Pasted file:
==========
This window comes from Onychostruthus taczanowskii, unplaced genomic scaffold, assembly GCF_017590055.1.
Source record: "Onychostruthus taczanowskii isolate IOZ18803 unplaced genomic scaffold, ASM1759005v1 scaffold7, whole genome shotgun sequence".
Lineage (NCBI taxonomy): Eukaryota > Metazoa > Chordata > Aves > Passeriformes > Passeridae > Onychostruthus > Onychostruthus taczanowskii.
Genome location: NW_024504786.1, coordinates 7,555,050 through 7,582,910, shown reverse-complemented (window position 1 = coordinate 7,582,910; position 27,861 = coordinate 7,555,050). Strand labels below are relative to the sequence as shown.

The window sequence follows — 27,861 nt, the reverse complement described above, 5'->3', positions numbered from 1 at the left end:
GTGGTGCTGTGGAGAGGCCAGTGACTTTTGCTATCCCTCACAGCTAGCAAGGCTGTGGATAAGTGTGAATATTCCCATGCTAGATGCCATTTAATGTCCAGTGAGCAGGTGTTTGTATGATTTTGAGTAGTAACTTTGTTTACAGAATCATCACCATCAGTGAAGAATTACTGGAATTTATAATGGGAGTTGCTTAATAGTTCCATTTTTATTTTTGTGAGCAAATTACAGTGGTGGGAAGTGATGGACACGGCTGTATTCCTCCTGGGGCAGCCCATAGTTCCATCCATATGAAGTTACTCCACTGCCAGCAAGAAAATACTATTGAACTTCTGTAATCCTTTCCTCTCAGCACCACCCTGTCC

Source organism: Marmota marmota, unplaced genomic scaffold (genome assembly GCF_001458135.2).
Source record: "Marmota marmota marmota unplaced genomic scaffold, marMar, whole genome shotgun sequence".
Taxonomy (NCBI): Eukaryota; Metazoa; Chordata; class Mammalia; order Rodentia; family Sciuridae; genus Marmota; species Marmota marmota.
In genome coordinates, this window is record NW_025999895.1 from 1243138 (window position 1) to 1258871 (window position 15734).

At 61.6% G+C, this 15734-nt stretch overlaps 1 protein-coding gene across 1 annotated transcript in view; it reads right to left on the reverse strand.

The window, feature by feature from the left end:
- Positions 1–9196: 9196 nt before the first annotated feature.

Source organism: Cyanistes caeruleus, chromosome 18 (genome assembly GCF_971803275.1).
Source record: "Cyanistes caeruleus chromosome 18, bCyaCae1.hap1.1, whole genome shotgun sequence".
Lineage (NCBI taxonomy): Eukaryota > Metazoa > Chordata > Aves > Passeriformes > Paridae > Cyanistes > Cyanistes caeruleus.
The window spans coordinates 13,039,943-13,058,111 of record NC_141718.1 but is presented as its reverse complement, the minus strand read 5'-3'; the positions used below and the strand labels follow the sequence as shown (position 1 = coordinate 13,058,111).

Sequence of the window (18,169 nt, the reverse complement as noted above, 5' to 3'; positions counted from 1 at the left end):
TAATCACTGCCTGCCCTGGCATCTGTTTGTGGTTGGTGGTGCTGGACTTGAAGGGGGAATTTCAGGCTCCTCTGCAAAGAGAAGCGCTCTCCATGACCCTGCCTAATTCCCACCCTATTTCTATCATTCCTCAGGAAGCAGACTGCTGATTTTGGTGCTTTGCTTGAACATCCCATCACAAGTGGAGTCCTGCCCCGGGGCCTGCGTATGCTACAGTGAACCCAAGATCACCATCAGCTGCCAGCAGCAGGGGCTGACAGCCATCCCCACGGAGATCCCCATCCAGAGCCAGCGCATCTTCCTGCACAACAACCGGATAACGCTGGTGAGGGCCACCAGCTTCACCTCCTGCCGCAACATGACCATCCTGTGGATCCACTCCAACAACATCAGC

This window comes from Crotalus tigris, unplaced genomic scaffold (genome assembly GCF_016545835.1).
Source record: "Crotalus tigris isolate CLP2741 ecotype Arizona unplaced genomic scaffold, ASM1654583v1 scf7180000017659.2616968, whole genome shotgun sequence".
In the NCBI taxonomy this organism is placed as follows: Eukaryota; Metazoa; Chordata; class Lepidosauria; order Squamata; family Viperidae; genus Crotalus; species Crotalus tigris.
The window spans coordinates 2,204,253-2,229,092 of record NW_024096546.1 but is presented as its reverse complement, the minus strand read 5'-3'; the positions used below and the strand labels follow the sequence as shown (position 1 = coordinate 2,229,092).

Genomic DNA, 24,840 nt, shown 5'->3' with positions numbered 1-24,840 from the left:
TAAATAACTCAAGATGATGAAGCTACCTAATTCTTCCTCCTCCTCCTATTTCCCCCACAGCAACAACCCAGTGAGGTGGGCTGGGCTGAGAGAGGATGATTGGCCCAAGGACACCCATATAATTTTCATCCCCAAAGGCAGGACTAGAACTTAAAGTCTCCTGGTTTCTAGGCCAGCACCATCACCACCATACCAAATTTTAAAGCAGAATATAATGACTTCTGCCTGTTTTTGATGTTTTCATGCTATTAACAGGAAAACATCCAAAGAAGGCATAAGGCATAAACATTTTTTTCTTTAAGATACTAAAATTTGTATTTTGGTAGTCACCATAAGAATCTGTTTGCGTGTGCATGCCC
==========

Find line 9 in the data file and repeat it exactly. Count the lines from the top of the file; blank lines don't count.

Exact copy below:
Taxonomy (NCBI): Eukaryota; Metazoa; Chordata; class Mammalia; order Rodentia; family Sciuridae; genus Marmota; species Marmota marmota.